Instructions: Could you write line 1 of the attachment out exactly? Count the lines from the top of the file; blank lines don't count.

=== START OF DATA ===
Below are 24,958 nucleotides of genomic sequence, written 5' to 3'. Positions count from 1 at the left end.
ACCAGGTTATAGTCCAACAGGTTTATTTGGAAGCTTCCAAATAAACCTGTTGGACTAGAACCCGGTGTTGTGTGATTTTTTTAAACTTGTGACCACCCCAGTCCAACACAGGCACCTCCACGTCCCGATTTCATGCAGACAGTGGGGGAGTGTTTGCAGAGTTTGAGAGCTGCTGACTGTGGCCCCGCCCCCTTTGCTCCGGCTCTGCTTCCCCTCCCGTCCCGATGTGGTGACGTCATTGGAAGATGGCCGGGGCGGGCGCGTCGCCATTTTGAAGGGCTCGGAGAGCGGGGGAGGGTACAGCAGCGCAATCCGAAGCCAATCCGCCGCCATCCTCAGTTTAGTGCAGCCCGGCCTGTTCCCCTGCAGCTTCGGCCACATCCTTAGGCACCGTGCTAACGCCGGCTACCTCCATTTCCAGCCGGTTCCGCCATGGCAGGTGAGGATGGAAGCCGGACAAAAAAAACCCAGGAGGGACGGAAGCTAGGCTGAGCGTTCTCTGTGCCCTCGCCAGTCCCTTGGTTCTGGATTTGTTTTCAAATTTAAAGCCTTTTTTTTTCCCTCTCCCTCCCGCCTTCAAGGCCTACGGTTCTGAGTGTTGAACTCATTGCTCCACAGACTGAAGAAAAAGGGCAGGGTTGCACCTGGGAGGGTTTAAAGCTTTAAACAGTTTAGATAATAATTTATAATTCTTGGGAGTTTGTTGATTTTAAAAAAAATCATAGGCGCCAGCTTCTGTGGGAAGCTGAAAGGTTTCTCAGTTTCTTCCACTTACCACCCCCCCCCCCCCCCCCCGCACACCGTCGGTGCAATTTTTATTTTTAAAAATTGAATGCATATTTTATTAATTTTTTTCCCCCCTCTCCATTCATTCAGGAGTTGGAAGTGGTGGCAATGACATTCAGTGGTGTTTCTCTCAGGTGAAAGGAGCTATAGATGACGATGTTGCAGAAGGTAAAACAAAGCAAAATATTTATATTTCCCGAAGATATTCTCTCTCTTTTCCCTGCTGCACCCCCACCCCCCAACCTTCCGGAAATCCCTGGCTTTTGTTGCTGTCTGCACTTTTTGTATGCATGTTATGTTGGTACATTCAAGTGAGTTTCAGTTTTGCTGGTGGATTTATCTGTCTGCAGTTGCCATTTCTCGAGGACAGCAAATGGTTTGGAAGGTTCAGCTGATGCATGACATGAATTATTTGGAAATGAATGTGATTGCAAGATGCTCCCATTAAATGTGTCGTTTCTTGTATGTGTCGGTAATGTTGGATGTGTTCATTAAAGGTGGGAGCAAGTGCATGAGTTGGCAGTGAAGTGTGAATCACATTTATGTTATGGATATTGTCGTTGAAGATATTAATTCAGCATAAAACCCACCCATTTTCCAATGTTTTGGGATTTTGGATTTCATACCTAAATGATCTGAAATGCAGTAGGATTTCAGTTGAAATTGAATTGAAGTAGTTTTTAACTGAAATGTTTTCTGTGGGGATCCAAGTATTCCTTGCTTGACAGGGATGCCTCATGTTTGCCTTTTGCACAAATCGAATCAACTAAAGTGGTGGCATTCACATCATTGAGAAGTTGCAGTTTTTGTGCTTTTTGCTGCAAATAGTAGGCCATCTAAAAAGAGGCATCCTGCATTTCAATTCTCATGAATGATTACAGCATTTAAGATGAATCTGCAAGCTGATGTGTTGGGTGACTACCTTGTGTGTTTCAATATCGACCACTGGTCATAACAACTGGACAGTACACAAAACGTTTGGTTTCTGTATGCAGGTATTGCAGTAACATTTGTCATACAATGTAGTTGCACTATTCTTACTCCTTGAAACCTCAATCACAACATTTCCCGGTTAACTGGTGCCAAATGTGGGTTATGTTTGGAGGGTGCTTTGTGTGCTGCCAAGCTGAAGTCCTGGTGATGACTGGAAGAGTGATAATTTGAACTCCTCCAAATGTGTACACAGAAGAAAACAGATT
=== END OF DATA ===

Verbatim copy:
Below are 24,958 nucleotides of genomic sequence, written 5' to 3'. Positions count from 1 at the left end.